AVG Power Normalized
Kagura 179 198
Power2Max 170 192
% Diff 5% 3%

Surprisingly, the average power for this ride was within 5% and if we look at the normalized power, it was within 3%. Minoura does admit to these spikes on their website. According to the company:

“Please also note that it isn’t uncommon for reading to spike in one direction or the other when using programs made for Smart Trainers like Zwift, Kinomap, TrainerRoad, The Sufferfest, and others. This is normal and will be averaged out at the end of the ride through algorithms in both the programs software and the firmware found inside the Kagura unit. Your readings should be accurate to within the stated percentages upon completion of your ride.”

So here you go. I am not sure if these spikes will be addressed in future firmware updates.


Using the trainer in ERG mode was a different story for me. As you see below, at the start of the ride, all three powermeters were within range. Until I entered the tempo intervals, Minoura was reporting up to 17% higher than both powermeters I had on the bike. One thing to note here is a calibration was done right before each ride. A calibration is recommended before every ride with a wheel-on trainer.

However, during the 3-minutes rest intervals, the power reported by the trainer came back down to within 1%-7%.

Here is the data from the 3×10 minutes workout. As you see below, the Kagura was reporting up to 37 watts or 17% higher.

The trainer in ERG mode was a little slow responding to resistance changes. You will feel resistance increase gradually – I am talking about 20-30 seconds until you reach your target. Not as fast as other wheel-on trainers. This is not necessarily a bad thing. For longer intervals, it’s nice to slowly increase power but it can be an issue if you are doing short high intervals such as VO2 Max or sprints.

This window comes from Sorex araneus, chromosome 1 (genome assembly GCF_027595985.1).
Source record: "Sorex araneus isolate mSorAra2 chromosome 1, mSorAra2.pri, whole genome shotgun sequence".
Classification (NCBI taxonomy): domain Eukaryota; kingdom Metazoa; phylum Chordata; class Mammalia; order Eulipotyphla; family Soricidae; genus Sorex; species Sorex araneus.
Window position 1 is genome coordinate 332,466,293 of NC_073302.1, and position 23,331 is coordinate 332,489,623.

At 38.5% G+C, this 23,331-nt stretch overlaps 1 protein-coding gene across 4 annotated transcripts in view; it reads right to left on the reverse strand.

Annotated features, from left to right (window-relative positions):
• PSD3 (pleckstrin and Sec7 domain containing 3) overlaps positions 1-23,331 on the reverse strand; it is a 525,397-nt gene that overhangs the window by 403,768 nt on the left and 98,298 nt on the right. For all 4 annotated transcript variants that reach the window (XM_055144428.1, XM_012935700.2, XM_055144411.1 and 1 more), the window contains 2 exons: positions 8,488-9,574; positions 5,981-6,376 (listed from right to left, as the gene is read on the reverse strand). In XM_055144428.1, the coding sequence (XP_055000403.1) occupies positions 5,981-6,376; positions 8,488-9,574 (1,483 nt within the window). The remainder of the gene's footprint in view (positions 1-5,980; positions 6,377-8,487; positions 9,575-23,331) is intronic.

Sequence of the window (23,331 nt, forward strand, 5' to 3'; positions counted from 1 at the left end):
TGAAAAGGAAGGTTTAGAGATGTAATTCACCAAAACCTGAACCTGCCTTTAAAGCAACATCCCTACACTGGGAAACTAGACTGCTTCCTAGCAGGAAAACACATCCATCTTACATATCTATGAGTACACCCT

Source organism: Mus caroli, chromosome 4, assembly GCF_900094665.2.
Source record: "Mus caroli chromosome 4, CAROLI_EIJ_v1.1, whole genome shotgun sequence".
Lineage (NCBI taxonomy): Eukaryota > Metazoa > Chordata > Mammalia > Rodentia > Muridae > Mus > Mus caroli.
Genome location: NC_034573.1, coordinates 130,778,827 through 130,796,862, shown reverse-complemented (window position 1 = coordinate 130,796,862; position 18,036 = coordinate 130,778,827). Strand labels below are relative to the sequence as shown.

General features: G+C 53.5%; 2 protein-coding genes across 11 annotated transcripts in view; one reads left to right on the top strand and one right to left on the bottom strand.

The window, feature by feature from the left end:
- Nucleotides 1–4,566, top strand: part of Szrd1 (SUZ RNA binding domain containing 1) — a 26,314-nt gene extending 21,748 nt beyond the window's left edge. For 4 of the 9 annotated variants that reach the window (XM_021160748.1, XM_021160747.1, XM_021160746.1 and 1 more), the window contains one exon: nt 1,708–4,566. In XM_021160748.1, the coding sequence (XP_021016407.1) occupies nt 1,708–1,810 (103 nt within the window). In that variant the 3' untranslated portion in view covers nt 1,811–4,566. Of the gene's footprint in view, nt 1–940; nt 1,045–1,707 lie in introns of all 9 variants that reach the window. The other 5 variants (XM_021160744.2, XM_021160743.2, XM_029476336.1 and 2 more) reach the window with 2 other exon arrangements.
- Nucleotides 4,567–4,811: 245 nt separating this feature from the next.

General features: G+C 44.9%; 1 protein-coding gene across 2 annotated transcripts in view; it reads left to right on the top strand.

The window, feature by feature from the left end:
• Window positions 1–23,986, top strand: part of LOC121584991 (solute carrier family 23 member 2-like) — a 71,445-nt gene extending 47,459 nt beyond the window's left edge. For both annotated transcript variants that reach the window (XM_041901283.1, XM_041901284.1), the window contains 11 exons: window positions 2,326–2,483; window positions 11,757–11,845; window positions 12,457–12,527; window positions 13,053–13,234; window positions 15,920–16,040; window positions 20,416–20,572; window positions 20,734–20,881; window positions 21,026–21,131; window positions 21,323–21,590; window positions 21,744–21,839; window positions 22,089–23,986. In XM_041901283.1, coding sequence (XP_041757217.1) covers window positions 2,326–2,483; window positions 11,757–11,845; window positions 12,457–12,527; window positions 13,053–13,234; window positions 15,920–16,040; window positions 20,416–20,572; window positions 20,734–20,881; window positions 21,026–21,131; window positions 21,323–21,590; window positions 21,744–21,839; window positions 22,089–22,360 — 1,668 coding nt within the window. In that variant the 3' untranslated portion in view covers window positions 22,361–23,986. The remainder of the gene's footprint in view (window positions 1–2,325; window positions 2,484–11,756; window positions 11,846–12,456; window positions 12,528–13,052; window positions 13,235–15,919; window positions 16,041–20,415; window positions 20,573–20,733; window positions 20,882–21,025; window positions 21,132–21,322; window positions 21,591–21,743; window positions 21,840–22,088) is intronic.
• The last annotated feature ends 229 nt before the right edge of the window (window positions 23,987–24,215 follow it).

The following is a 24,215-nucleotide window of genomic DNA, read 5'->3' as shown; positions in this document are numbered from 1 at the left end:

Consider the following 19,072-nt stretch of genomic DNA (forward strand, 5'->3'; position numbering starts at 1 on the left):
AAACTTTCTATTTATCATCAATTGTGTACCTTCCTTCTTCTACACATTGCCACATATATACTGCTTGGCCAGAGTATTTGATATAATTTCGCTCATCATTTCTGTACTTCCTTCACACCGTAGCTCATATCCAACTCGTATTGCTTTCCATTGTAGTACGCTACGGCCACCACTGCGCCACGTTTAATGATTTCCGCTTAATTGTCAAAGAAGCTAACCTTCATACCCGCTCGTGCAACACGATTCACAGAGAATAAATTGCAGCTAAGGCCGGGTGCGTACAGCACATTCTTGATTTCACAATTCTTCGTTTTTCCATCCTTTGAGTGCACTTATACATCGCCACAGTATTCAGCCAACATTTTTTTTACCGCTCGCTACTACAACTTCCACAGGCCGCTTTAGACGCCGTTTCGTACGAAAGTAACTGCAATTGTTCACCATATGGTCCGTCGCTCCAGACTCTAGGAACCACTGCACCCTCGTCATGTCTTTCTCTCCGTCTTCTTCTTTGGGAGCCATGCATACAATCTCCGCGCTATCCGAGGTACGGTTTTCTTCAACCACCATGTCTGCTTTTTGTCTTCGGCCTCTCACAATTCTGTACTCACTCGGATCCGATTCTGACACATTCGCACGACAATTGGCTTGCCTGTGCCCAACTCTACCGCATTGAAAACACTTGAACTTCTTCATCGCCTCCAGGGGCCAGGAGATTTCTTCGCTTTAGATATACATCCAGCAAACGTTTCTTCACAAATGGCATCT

The new Kagura smart trainer is a powerful trainer with great road feel and it’s fully interactive. It offers some unique features such as the gravity and manual modes allowing you to use it without electric power making it great for traveling, taking it out to races, and warmups.

However, I would like to see more consistency in power reading. If I know the trainer is always going to read 10% higher, then I can adjust my workouts accordingly. However, that hasn’t been the case. Hopefully, Minoura can address this in a future firmware update.

The Kagura retails for $650 but I’ve seen it sells for as low as $475. I will add my tracker below for current and historical pricing for your reference.

Thanks for reading and please let me know in the comment section below if you have any question!

Minoura Kagura LiveRide LST9200 SmartTurbo Indoor Magnetic Bicycle Trainer, Cycle Force Group

Price: $499.00
as of October 27, 2019 4:39 pm  
Buy Now
Wait For A Price Drop

Price History


Current Price $499.00 October 27, 2019
Highest Price $499.00 October 10, 2019
Lowest Price $268.47 October 9, 2019
Since October 1, 2019

Last price changes

$499.00 October 10, 2019
$268.47 October 9, 2019
$275.11 October 8, 2019
$282.10 October 7, 2019
$296.95 October 1, 2019
  • Frame & Design
  • Ease Of Setup
  • Smart Connections & Compatibility
  • Accuracy
  • Responsiveness
  • Noise Level
  • Road Feel

Leave a Comment

This site uses Akismet to reduce spam. Learn how your comment data is processed.